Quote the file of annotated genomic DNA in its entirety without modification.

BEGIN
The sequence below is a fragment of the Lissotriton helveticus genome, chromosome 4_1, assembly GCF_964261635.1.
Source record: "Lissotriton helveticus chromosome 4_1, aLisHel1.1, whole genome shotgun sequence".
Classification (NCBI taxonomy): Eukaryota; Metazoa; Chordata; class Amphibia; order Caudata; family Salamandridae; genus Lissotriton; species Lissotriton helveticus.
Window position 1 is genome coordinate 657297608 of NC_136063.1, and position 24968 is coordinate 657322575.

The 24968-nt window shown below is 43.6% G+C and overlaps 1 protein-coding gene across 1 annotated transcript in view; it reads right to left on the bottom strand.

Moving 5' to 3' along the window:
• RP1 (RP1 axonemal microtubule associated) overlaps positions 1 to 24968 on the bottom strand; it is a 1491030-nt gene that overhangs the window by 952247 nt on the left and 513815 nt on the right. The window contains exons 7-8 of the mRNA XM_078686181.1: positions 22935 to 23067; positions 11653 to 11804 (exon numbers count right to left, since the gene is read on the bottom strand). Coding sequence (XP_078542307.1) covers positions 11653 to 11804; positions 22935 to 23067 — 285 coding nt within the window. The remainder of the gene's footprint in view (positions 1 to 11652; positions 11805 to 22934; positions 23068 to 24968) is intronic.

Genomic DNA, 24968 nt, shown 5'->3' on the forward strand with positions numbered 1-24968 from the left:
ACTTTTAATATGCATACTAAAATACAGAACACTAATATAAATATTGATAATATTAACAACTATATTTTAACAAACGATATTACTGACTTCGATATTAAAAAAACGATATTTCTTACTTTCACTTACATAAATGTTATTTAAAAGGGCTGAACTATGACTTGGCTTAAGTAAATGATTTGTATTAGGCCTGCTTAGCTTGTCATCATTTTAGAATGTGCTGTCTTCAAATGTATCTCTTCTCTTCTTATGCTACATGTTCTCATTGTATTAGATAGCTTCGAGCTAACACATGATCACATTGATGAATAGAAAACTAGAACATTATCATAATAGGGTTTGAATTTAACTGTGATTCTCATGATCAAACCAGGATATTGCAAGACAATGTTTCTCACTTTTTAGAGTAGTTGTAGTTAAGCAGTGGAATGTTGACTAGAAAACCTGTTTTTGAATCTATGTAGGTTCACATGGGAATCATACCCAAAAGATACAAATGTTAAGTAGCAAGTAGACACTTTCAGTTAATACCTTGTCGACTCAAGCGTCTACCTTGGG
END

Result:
The sequence below is a fragment of the Lissotriton helveticus genome, chromosome 4_1, assembly GCF_964261635.1.
Source record: "Lissotriton helveticus chromosome 4_1, aLisHel1.1, whole genome shotgun sequence".
Classification (NCBI taxonomy): Eukaryota; Metazoa; Chordata; class Amphibia; order Caudata; family Salamandridae; genus Lissotriton; species Lissotriton helveticus.
Window position 1 is genome coordinate 657297608 of NC_136063.1, and position 24968 is coordinate 657322575.

The 24968-nt window shown below is 43.6% G+C and overlaps 1 protein-coding gene across 1 annotated transcript in view; it reads right to left on the bottom strand.

Moving 5' to 3' along the window:
• RP1 (RP1 axonemal microtubule associated) overlaps positions 1 to 24968 on the bottom strand; it is a 1491030-nt gene that overhangs the window by 952247 nt on the left and 513815 nt on the right. The window contains exons 7-8 of the mRNA XM_078686181.1: positions 22935 to 23067; positions 11653 to 11804 (exon numbers count right to left, since the gene is read on the bottom strand). Coding sequence (XP_078542307.1) covers positions 11653 to 11804; positions 22935 to 23067 — 285 coding nt within the window. The remainder of the gene's footprint in view (positions 1 to 11652; positions 11805 to 22934; positions 23068 to 24968) is intronic.

Genomic DNA, 24968 nt, shown 5'->3' on the forward strand with positions numbered 1-24968 from the left:
ACTTTTAATATGCATACTAAAATACAGAACACTAATATAAATATTGATAATATTAACAACTATATTTTAACAAACGATATTACTGACTTCGATATTAAAAAAACGATATTTCTTACTTTCACTTACATAAATGTTATTTAAAAGGGCTGAACTATGACTTGGCTTAAGTAAATGATTTGTATTAGGCCTGCTTAGCTTGTCATCATTTTAGAATGTGCTGTCTTCAAATGTATCTCTTCTCTTCTTATGCTACATGTTCTCATTGTATTAGATAGCTTCGAGCTAACACATGATCACATTGATGAATAGAAAACTAGAACATTATCATAATAGGGTTTGAATTTAACTGTGATTCTCATGATCAAACCAGGATATTGCAAGACAATGTTTCTCACTTTTTAGAGTAGTTGTAGTTAAGCAGTGGAATGTTGACTAGAAAACCTGTTTTTGAATCTATGTAGGTTCACATGGGAATCATACCCAAAAGATACAAATGTTAAGTAGCAAGTAGACACTTTCAGTTAATACCTTGTCGACTCAAGCGTCTACCTTGGG